Marker Logo HMdb.org THE HISTORICAL
MARKER DATABASE
“Bite-Size Bits of Local, National, and Global History”
“Bite-Size Bits of Local, National, and Global History”
Near Warm Springs in Bath County, Virginia — The American South (Mid-Atlantic)
 

Life at the Tollhouse

 
 
Life at the Tollhouse Marker image. Click for full size.
By Craig Swain, July 10, 2010
1. Life at the Tollhouse Marker
On the lower left is a photograph of the Hodge family house in 1900. Courtesy of the Hodge family. On the upper right is an Etching of traveler paying toll from J.G. Pangborn, Picturesque B. and O., Historical and Descriptive, 1883. Courtesy of the Library of Virginia, Picture Collection.
Inscription. As early as 1880, the Hodge family was responsible for the management of the Warm Springs Mountain tollhouse. By the end of the tool road's operation in the 1910s, there were ten children living at the house "up on the mountain". Much of the data collected about this site is based upon the remembrances of this family.

The tollhouse also served as temporary quarters for the road crews responsible for maintenance of the turnpike. The crew would sleep in the loft with the children during the week and return to their own homes on the weekend.

A common theme in the Hodge family is one of hospitality. According to one story, there was a tollgate at the site, but it was never closed. One particular day, a Hodge child was told to watch the gate. A man came along on horseback and handed the child some money. Not knowing how to make change, the child gave him the money box and said "just take what you want".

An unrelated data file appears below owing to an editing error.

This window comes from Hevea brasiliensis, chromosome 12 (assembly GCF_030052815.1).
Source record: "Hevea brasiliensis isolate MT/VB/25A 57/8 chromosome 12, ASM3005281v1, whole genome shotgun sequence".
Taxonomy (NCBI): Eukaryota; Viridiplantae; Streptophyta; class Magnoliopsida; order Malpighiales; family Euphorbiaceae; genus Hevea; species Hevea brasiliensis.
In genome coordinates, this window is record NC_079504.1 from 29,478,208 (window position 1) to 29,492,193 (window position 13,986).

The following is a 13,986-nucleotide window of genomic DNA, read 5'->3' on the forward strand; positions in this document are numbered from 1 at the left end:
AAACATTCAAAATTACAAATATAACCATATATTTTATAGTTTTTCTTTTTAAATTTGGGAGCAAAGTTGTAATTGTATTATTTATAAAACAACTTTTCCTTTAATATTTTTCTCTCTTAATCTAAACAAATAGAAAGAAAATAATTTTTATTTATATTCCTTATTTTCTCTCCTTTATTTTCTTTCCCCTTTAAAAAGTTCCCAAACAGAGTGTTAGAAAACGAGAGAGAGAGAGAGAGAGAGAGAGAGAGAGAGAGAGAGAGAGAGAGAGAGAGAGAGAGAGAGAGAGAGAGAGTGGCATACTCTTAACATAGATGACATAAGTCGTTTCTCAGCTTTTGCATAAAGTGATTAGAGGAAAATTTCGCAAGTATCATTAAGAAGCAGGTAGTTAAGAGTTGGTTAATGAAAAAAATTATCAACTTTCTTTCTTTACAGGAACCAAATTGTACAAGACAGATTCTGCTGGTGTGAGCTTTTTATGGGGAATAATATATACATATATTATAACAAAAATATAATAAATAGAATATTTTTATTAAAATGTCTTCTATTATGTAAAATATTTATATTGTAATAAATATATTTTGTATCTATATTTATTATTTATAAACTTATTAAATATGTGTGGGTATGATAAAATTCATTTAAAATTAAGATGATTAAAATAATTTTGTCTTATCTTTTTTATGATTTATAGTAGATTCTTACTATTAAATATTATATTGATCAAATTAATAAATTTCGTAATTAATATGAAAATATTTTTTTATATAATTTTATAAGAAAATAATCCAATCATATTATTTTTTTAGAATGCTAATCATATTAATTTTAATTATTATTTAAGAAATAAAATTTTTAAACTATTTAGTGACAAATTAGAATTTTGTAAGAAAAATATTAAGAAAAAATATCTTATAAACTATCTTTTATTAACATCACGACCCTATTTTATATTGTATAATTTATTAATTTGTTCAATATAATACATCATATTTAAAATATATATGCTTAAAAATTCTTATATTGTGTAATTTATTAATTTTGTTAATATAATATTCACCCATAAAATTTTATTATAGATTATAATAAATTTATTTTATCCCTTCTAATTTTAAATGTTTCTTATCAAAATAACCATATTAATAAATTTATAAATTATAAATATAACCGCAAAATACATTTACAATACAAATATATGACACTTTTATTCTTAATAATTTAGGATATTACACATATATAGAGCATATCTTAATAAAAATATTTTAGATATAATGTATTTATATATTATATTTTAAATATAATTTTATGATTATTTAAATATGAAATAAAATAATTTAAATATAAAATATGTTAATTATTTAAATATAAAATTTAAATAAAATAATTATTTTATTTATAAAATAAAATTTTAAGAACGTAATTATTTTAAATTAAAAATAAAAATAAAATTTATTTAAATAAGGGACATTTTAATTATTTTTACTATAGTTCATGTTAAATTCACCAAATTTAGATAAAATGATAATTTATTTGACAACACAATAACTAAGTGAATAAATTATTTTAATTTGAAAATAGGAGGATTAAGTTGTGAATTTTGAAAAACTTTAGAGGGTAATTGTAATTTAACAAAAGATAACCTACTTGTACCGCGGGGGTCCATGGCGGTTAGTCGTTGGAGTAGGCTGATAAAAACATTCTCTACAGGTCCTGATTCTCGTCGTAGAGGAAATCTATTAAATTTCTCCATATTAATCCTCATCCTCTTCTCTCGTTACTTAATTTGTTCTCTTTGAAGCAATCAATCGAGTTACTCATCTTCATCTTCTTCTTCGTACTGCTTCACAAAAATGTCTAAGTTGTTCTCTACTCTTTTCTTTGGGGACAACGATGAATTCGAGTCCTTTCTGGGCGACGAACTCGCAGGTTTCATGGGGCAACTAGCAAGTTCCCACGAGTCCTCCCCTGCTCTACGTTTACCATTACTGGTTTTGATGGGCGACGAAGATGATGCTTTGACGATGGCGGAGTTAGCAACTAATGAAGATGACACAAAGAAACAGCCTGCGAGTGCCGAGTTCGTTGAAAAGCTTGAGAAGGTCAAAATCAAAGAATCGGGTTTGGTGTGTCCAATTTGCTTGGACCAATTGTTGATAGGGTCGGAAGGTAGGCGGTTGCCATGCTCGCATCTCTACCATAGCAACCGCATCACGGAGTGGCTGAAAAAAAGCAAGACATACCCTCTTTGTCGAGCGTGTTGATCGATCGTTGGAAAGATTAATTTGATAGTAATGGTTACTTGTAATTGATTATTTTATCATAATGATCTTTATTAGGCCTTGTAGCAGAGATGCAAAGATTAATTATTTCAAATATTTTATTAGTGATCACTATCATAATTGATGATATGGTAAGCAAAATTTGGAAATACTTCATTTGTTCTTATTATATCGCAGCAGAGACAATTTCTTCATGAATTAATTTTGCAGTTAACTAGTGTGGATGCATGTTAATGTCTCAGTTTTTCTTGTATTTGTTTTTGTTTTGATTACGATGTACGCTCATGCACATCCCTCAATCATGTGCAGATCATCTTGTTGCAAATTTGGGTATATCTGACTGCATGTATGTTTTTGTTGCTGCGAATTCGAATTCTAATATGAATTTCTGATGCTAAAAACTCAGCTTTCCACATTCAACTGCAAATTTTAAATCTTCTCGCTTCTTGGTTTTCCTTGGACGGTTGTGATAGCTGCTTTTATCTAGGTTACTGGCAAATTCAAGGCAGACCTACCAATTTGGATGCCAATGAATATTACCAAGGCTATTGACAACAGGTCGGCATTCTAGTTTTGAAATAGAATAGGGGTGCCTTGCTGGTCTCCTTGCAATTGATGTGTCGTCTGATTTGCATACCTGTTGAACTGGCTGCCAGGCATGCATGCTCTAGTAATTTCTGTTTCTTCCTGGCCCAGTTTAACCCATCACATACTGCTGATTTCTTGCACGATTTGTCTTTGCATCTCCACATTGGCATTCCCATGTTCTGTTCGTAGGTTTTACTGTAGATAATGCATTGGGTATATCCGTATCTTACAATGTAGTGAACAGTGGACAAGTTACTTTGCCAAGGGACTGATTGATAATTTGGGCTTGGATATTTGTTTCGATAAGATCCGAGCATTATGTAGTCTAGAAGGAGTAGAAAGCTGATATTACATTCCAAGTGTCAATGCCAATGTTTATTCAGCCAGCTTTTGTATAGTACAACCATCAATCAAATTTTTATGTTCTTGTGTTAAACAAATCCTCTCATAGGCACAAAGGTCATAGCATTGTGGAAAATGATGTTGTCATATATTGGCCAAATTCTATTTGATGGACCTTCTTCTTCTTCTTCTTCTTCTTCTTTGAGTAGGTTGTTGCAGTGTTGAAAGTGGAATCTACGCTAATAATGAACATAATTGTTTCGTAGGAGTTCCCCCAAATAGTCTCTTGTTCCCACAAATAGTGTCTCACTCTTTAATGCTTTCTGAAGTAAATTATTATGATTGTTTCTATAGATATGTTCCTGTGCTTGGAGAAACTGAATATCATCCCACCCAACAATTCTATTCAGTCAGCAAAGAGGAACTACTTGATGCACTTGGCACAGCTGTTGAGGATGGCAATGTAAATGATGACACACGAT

Living on the top of the mountain at the turn of the twentieth century afforded the Hodge family an opportunity to watch the coming of technologies that we now take for granted.

"It was around 1902 that I saw the first automobile that passed through Warm Springs.... my grandfather waved to the driver to stop and told him it was a toll gate. Grandfather charged them twenty-five cents toll but said he did not
Modern Va 39 Where Toll Gate Stood image. Click for full size.
By Craig Swain, July 10, 2010
2. Modern Va 39 Where Toll Gate Stood
know if he had done right or not as there was no rates for cars".
- Roy H. Hodge, Sr.
 
Erected by Virginia Department of Transportation.
 
Location. 38° 3.06′ N, 79° 45.969′ W. Marker is near Warm Springs, Virginia, in Bath County. Marker is at the intersection of State Highway 39 and Homestead Mountain Drive, on the right when traveling west on State Highway 39. Touch for map. Located at the Dan Ingalls Overlook in George Washington National Forest. Marker is in this post office area: Warm Springs VA 24484, United States of America.
 
Other nearby markers. At least 8 other markers are within 2 miles of this marker, measured as the crow flies. The Turnpike Movement in Virginia, 1825-1835 (here, next to this marker); The Virginia Springs Resorts (a few steps from this marker); Settlement on Warm Springs Mountain (a few steps from this marker); The Rev. Dr. William H. Sheppard (approx. 0.8 miles away); Early Bath County Courthouses (approx. 0.8 miles away); Terrill Hill (approx. 0.8 miles away); Mary Johnston (approx. 1.1 miles away); The County Seat of Bath (approx. 1.3 miles away). Touch for a list and map of all markers in Warm Springs.
 
Categories. Roads & Vehicles
 
Entrance to the Ingalls Overlook image. Click for full size.
By Craig Swain, July 10, 2010
3. Entrance to the Ingalls Overlook
 
 
Credits. This page was last revised on June 16, 2016. This page originally submitted on August 11, 2010, by Craig Swain of Leesburg, Virginia. This page has been viewed 583 times since then and 20 times this year. Photos:   1, 2, 3. submitted on August 11, 2010, by Craig Swain of Leesburg, Virginia.
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